We pride ourselves on offering precise and relevant answers to user queries and that has always been a strong USP for us. However, with the aforementioned challenges of unhinged AI-generated responses not always aligning with user expectations, once we flicked on LangSmith, we took our prototyping and QA from mediocre guesswork to David Blane quality witchcraft.

Since its integration, LangSmith has traced over X0 million tokens for HelpHub (about XM tokens a week!).

Real-world Example of LangSmith In Our Production

Below is an example from Gus, one of our mighty talented LangSmith connoisseurs, caught in one of our traces.

Screenshot of a Slack message of a HelpHub response.

What he’s referring to in the screenshot is the fact that each prompt from HelpHub should reference the source document that it’s referencing when giving users an answer. We do this primarily to legitimize the LLMs response and give our HelpHub customer’s peace of mind that their end users are in fact getting to the help resource they need (instead of an LLM just hallucinating and giving any response it wants.)

From here, we went into LangSmith and saw that the LLM actually returned no source, even though we asked it to. Ideally, the source should be returned on the first line in the “Output” section above the actual answer.

We updated our prompt to be more firm when asking for the sources:

  • Previously the snippet in the prompt responsible for this was: Return the source ID with the most relevance to your answer.
  • We update that piece of the prompt to: ALWAYS return the source ID with the most relevance to your answer prior to answering the question.

We then tested everything using LangSmith evals, to make sure that it fixes the issue before pushing to production.

Screenshot of LangSmith output being updated in the dashboard

You can now clearly see the citations coming through with the responses in the traces, and we’re good to ship the changes to the prompt to prod.

The Verdict: Are We Betting The House On LangSmith?

When a product like LangSmith comes along, it can feel really natural to default to the path of least resistance and offhand all responsibility. As we start to add additional functionality to HelpHub, there’s an inherent risk that GPT is going to lead users astray, and that’s just not an option we’re willing to entertain.

So, in short, yes, we are putting a lot of trust right now in LangSmith and scaling our prototyping and debugging rapidly. The systems we’re building internally have already been instrumental in improving user experience, and as you’ve read earlier, many of these insights and improvements have come directly from those real-time traces from users chatting with HelpHub in the wild.

Leveraging User Feedback For Improvements:

We believe that every piece of user feedback, whether positive or negative, is a goldmine of insights. And with LangSmith's help (plus a little ingenuity on our side), we've turned these insights into actionable improvements.

Here's how our feedback loop works:

  1. Real-time Feedback Collection: As users interact with HelpHub, they have the opportunity to provide feedback on the AI-generated responses, signaling with a simple "thumbs up" or "thumbs down".
  2. In-depth Analysis with LangSmith: Instead of just collecting feedback in the form or positive or negative signals, we delve deeper (particularly for the negative signals). Using LangSmith, we’re able to attribute each signal to an individual trace. In that trace, we can map the exact sequence of steps the model took to generate that response. We essentially replay GPT's thought process and LangChain’s actions, giving us the insights into what went right and where it veered off track.
  3. Categorizing Into Datasets: Central to our refinement process is LangSmith's use of dynamic datasets. We maintain multiple datasets, each tailored to different query types and user interactions. These datasets are essentially compilations of identical states of our environment at the time the trace was captured. This ensures that when there's an update to the prompt or LLM, a new dataset starts to compile those traces, preventing any contamination.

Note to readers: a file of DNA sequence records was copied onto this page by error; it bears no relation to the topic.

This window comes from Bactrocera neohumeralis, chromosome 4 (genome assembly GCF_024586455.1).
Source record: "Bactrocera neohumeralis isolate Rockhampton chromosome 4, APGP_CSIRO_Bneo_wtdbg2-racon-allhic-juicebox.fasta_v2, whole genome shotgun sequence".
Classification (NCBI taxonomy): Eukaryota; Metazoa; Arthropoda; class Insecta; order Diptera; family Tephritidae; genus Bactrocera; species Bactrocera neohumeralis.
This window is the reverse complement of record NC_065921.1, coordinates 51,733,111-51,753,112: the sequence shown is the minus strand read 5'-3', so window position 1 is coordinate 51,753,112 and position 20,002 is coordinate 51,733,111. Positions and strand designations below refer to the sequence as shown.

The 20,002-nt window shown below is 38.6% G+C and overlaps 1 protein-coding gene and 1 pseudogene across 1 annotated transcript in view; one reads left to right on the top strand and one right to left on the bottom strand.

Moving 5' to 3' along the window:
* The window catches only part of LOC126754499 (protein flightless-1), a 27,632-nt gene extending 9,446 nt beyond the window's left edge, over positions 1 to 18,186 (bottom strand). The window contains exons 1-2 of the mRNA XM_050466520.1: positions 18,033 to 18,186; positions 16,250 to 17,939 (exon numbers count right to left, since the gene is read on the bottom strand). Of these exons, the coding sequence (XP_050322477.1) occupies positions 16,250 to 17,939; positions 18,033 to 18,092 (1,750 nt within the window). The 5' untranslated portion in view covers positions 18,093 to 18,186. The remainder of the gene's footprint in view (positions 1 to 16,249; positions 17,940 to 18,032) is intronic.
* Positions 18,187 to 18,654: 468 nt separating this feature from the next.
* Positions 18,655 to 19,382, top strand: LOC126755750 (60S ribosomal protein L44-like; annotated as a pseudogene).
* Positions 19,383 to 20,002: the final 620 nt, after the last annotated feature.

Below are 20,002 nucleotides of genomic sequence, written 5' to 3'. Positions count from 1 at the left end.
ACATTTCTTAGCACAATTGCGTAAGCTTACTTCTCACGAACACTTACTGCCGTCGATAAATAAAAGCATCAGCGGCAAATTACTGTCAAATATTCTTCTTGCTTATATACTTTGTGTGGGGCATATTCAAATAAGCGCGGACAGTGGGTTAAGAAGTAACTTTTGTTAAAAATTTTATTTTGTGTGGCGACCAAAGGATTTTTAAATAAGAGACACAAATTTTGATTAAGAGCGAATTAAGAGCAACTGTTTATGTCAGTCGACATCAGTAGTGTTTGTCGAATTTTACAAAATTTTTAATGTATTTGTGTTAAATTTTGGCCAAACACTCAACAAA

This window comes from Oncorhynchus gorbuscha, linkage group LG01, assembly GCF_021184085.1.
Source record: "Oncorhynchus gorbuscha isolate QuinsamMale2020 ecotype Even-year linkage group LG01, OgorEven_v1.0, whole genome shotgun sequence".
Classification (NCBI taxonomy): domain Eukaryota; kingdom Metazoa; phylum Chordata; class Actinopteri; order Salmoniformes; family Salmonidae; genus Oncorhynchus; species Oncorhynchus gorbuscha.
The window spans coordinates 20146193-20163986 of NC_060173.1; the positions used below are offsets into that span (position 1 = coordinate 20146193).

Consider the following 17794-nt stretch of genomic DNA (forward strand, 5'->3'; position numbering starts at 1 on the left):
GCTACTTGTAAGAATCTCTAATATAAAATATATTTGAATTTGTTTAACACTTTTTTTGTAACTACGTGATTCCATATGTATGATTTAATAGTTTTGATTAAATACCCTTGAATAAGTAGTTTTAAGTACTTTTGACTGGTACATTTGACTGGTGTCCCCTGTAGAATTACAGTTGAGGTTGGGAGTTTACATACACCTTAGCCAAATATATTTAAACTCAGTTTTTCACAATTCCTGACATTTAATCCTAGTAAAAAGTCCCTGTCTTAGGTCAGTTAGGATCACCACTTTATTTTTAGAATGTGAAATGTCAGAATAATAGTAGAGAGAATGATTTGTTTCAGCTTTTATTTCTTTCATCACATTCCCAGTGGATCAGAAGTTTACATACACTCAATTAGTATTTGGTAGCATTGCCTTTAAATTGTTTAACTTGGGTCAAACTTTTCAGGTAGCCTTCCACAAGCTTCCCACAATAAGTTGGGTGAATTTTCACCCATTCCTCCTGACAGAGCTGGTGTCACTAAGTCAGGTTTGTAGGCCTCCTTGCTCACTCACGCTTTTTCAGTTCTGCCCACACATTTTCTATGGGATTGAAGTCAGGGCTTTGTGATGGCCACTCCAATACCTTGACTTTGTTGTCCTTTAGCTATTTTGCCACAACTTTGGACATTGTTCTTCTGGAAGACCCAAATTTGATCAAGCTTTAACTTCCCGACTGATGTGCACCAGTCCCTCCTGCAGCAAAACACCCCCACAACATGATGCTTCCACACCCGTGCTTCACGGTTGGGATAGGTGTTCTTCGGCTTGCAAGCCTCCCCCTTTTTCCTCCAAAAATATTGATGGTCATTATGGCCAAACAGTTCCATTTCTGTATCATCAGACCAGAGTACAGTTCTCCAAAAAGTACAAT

4. Automating ENG-team Signals: When a user provides feedback, say a thumbs down, it's immediately flagged to our team via Slack. We built this little snippet to help the team screen traces and prioritize the ones that need attention right away.
  5. Iterating Quickly: We rigorously review the feedback, analyze the corresponding traces, and then, based on our insights, make informed adjustments to the model's role, prompts, or configurations to try and curb whatever jankiness was happening. This iterative process ensures our AI chatbot is continually refining its understanding, resonating more with user needs, and exceeding expectations over time.

By combining granular AI insights through LangSmith with user feedback, we’ve created a pretty tight loop of perpetual improvement with HelpHub. This was such an important unlock for us as we build in tactical functionality to our AI.

Advice for Product Teams Considering LangSmith

When you're in the thick of product development, the whirlwind of AI and LLMs can be overwhelming. We've been there, boots on the ground, making sense of it all. From our journey with LangSmith and HelpHub, here's some hard-earned wisdom for fellow product teams.

Start with Data, and Start Now:

AI thrives on data. But don’t wait for the 'perfect' moment or the 'perfect' dataset. Start collecting now. Setting up LangSmith takes literally 5 minutes if you’re already using LangChain. Every bit of data, every interaction, adds a layer of understanding. But, a word to the wise: quality matters. Make sure the data reflects real-world scenarios, ensuring your AI resonates with genuine user needs.

  1. Dive Deep with Traces: Don't just skim the surface. Use LangSmith's trace feature to dive deep into AI decision-making. Every trace is a lesson, a chance to improve.
  2. Experiment with Prompts: One of LangSmith's standout features is its ability to test a new prompt across multiple examples without manual entry each time. This makes it incredibly efficient to iterate on your setup, ensuring you get the desired output from the AI. Note, in addition, the Playground is also an amazing tool to dig around with for testing prompts and adjustments to traces too.
  3. Lean on the Community: There's a whole community of LangSmith users out there. Swap stories, share challenges, and celebrate successes. You're not alone on this journey.
  4. Stay on Your Toes: AI doesn’t stand still, and neither should you. Keep an eye on LangSmith's updates. New features? Dive in. Test, iterate, refine.

Conclusion

After diving deep with LangSmith's traces, experimenting with prompts, testing, and iterating on our LLM environment, here's the real talk: LangSmith isn't just a tool for us - it's become a critical inclusion in our stack. We've moved from crossing our fingers and toes hoping our AI works to knowing exactly how and why.

So, to our fellow AI product people trailblazers, dive into LangSmith. You’d be silly not to if you’re already using LangChain!